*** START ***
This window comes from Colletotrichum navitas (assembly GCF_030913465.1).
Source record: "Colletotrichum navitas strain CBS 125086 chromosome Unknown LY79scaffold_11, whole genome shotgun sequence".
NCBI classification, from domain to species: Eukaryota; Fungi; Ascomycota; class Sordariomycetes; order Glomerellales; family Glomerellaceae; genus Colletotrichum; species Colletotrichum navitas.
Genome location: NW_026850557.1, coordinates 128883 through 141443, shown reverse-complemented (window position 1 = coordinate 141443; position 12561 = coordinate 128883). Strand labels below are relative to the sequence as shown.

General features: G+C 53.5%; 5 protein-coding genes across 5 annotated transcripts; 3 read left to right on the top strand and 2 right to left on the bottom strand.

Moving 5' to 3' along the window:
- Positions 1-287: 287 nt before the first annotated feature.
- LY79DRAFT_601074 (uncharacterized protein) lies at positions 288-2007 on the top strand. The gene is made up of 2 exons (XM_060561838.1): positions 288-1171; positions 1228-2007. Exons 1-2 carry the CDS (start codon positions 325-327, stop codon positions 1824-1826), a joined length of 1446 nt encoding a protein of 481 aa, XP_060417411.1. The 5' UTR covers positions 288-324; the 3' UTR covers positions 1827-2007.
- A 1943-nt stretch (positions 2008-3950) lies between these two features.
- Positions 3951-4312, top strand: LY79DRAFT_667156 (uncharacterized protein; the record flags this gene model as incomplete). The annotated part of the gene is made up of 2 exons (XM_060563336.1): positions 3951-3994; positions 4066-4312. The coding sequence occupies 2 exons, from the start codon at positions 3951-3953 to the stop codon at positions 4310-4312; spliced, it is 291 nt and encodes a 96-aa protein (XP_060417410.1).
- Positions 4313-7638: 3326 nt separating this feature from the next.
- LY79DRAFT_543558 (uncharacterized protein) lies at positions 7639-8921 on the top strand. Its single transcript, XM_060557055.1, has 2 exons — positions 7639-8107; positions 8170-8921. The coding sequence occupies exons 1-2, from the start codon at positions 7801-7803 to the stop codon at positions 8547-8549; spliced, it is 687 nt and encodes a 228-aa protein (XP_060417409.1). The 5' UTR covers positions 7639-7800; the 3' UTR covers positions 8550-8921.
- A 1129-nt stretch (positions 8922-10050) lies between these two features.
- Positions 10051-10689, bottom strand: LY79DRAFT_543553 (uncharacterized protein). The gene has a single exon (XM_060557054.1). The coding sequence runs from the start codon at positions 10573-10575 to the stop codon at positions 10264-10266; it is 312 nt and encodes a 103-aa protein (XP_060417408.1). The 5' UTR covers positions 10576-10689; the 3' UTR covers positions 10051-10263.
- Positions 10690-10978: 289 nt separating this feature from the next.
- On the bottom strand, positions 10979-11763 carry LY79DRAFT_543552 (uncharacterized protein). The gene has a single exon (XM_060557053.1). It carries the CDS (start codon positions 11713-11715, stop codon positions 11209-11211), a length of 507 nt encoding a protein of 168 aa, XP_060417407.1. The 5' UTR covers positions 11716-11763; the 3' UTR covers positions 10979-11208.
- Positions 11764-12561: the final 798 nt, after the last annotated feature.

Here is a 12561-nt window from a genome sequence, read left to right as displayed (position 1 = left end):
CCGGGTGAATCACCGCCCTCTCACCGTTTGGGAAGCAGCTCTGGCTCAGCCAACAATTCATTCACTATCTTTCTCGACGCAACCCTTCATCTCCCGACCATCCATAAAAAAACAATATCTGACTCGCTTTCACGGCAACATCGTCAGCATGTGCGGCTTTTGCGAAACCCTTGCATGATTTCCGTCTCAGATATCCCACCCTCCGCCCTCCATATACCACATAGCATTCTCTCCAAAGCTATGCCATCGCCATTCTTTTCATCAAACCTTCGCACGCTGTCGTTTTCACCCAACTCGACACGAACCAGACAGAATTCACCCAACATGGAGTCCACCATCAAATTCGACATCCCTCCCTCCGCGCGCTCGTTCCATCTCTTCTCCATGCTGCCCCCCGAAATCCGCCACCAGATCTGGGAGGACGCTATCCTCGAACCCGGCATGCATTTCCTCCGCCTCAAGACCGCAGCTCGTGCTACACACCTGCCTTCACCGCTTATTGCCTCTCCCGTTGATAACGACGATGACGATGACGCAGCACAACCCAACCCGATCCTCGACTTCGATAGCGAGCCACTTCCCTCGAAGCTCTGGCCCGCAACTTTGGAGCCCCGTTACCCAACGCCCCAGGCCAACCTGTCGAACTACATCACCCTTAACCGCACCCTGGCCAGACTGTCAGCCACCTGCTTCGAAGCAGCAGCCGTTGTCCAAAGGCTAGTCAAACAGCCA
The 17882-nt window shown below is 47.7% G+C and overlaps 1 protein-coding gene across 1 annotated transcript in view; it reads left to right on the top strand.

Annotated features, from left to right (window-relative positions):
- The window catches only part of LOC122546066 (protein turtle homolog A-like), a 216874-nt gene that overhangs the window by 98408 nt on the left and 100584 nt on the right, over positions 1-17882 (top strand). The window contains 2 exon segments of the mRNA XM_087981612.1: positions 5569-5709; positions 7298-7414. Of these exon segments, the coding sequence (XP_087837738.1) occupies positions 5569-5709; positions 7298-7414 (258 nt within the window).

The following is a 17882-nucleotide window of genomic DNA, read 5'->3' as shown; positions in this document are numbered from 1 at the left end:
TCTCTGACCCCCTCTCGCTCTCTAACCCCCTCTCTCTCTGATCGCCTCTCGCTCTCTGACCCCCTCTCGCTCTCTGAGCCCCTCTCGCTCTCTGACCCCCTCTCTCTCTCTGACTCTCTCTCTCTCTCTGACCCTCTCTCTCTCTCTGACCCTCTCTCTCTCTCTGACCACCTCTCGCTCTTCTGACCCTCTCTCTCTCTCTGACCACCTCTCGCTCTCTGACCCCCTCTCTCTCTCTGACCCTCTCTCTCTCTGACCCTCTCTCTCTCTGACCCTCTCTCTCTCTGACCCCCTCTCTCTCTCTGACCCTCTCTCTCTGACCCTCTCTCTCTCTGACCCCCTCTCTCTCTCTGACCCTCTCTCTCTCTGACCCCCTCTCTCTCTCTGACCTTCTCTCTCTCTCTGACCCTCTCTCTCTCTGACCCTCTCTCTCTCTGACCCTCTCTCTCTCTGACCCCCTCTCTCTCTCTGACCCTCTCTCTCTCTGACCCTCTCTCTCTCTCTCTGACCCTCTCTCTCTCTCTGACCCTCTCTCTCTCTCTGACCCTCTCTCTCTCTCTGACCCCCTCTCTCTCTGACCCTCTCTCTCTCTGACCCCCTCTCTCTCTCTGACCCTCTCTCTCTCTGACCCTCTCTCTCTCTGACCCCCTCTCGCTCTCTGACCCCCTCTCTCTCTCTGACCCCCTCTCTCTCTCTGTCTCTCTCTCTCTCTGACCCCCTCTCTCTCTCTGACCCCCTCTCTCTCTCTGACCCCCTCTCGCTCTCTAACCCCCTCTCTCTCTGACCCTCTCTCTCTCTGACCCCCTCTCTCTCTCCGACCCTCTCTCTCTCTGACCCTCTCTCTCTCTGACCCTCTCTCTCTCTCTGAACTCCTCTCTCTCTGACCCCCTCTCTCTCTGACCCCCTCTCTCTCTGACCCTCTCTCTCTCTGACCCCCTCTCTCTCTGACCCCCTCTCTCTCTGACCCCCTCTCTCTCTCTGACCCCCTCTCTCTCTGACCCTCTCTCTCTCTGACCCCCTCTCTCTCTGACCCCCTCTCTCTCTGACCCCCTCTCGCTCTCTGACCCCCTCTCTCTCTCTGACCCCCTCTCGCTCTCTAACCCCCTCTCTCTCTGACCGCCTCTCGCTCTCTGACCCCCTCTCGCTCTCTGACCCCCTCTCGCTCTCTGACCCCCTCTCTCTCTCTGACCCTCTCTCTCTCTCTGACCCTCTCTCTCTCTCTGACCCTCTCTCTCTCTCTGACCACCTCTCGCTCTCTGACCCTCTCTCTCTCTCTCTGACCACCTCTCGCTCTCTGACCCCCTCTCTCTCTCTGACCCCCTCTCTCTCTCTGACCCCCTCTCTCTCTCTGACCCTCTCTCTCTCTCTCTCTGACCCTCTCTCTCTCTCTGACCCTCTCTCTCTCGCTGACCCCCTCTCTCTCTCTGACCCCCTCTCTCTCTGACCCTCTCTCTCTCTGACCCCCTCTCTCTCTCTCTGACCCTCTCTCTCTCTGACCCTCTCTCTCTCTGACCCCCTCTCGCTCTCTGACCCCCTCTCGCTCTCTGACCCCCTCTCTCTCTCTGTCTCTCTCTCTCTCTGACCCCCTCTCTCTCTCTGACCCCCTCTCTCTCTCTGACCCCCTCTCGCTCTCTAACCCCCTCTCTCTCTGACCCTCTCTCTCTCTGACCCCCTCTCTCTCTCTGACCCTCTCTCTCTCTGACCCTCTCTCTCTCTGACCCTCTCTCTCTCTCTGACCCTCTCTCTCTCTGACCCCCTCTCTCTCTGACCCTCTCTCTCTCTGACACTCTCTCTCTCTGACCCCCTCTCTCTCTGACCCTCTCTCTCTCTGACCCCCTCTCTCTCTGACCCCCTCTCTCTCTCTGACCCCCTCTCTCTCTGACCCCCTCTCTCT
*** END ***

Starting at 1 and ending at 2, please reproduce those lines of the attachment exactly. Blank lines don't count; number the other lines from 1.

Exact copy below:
This window comes from Colletotrichum navitas (assembly GCF_030913465.1).
Source record: "Colletotrichum navitas strain CBS 125086 chromosome Unknown LY79scaffold_11, whole genome shotgun sequence".